American Statistical Association
Advances in biomedical imaging technology have led to an increase in health research studies that collect large-scale, multimodal data sets, frequently in conjunction with genomic data, and biologic and clinical measures. Such studies provide an unprecedented opportunity for cross-cutting investigations that stand to gain a deeper understanding of the pathophysiology associated with major diseases. We consider the analysis of multimodal neuroimaging data to investigate neurological disorders such as Parkinson's disease (PD), and such models hold promise for producing imaging-based biomarkers. We develop a Bayesian statistical modeling framework that incorporates imaging data, reflecting both functional and structural characteristics of the brain, and yields classifications of subjects as either PD patients or healthy controls (HCs). We apply our model to data from magnetic resonance imaging (MRI), diffusion tensor imaging (DTI), resting-state functional MRI, and numerous clinical variables. We also consider a penalized regression approach to distinguish PD patients from HC subjects. In both cases, we demonstrate the ability to isolate neural characteristics that reflect accurate signatures of PD and that, upon further investigation, may serve as useful early stage PD biomarkers.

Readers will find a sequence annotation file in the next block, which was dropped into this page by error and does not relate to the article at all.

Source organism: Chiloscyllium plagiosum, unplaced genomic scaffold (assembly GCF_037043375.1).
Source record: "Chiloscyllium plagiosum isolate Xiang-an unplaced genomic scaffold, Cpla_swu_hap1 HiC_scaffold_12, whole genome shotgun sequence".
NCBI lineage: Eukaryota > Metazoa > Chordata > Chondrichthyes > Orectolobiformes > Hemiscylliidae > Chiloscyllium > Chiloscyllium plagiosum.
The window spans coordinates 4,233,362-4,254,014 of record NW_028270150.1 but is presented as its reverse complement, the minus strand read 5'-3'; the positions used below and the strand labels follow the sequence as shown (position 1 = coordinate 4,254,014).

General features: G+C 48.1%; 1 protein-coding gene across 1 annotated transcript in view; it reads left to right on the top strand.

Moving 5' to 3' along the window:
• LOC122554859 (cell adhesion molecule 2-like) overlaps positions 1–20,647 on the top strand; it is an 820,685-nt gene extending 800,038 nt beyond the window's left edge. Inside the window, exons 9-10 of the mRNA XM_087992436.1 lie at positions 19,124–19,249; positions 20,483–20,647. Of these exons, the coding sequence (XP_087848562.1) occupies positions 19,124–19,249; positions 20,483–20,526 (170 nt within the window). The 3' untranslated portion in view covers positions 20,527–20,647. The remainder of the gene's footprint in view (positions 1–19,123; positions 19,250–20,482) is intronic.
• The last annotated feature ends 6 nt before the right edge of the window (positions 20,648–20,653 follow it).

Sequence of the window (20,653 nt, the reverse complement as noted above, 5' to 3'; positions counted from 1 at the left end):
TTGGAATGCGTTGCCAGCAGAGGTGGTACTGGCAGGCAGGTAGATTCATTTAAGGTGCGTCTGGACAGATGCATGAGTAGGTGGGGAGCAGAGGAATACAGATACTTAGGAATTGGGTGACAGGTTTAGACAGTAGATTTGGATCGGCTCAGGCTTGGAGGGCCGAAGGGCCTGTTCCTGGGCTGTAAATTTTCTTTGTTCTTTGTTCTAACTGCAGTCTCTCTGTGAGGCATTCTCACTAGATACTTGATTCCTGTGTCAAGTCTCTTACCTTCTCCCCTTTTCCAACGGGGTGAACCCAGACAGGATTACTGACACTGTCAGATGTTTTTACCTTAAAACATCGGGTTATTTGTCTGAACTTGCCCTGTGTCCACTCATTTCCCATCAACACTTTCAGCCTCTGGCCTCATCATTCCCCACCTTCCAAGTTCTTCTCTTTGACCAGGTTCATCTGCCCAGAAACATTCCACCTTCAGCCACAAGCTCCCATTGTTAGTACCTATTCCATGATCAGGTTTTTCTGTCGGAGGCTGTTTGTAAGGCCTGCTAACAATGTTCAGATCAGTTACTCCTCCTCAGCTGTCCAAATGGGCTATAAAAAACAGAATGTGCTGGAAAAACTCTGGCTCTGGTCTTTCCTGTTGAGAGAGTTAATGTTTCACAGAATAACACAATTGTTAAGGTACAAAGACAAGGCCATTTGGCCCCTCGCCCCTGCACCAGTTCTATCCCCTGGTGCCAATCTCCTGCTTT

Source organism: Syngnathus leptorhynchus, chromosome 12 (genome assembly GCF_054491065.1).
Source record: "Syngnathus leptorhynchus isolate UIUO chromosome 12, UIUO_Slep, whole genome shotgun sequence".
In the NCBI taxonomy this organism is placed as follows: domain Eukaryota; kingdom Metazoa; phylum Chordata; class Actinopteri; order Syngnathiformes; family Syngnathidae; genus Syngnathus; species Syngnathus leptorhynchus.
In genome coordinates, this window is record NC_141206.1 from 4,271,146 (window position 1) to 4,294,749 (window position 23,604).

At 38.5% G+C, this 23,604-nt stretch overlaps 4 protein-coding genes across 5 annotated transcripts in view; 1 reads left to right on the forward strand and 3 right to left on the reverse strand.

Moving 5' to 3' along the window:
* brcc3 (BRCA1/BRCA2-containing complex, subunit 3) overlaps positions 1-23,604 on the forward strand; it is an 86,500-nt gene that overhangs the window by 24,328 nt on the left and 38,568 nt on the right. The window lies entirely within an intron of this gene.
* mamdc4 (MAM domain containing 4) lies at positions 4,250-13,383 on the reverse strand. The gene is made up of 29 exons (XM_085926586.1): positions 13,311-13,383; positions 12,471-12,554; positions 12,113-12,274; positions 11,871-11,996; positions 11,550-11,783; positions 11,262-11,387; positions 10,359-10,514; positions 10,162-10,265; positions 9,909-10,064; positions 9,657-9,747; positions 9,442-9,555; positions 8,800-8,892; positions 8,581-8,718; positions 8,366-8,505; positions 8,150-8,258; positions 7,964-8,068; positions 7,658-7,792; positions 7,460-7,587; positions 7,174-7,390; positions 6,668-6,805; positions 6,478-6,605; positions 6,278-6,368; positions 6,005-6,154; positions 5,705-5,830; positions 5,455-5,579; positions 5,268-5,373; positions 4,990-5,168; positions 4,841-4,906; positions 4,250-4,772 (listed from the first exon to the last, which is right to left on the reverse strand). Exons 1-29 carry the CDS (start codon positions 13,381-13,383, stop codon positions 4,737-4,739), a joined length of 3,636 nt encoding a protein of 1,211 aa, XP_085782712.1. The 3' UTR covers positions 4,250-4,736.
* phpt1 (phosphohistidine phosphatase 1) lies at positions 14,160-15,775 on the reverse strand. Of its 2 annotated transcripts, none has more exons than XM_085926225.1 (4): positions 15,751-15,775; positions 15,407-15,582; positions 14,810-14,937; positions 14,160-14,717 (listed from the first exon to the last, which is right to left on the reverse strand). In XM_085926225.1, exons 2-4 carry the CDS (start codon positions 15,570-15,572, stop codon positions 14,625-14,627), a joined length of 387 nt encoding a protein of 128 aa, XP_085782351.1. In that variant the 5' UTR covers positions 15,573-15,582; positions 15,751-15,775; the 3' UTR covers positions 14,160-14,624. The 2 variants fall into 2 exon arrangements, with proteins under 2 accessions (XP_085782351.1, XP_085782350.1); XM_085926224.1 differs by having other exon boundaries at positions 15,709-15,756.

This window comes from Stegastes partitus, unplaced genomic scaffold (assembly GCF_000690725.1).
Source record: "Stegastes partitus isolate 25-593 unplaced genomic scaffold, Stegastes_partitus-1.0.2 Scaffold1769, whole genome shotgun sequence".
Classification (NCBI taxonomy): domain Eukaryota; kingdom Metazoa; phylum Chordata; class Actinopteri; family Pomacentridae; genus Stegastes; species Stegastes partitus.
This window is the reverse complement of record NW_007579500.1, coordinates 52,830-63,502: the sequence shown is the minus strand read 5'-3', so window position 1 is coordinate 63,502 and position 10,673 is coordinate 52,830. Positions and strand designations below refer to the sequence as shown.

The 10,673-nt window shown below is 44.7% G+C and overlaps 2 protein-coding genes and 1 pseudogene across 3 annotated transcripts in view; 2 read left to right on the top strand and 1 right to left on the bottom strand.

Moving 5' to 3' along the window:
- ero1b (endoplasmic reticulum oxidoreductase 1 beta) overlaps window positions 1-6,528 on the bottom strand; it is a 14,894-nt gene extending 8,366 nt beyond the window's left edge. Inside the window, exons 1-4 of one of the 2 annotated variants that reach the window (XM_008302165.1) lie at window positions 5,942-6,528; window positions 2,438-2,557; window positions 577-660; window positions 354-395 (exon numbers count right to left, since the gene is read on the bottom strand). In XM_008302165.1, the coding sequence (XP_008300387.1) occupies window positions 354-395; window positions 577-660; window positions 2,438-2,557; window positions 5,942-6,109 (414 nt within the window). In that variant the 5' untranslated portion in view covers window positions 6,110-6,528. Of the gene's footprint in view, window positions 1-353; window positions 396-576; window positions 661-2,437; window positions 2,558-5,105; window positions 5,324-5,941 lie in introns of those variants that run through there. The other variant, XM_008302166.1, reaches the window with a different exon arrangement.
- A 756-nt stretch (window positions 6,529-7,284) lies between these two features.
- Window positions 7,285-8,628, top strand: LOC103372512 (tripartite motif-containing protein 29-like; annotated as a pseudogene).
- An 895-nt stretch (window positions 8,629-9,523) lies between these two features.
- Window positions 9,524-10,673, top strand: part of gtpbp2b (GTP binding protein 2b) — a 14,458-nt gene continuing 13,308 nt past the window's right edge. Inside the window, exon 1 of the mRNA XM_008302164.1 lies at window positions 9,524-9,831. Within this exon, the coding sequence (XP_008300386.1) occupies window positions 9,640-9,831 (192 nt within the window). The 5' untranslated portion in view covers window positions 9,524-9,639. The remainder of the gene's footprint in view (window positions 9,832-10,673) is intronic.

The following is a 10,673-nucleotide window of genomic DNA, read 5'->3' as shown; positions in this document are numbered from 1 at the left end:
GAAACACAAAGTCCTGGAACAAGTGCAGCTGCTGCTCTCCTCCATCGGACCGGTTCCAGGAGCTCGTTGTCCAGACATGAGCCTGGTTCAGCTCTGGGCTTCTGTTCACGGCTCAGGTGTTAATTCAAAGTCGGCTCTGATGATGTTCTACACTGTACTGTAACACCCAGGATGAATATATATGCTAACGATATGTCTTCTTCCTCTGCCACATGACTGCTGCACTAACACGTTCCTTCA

|Date:||Wednesday, November 5, 2014|
|Time:||4:00 - 5:00 P.M.|
Memorial Sloan-Kettering Cancer Center
Department of Epidemiology and Biostatistics
307 East 63rd Street
(between First and Second Avenues)
3rd Floor Conference Room
New York, New York
Note: To gain access to the building, please follow the directions by the telephone in the foyer.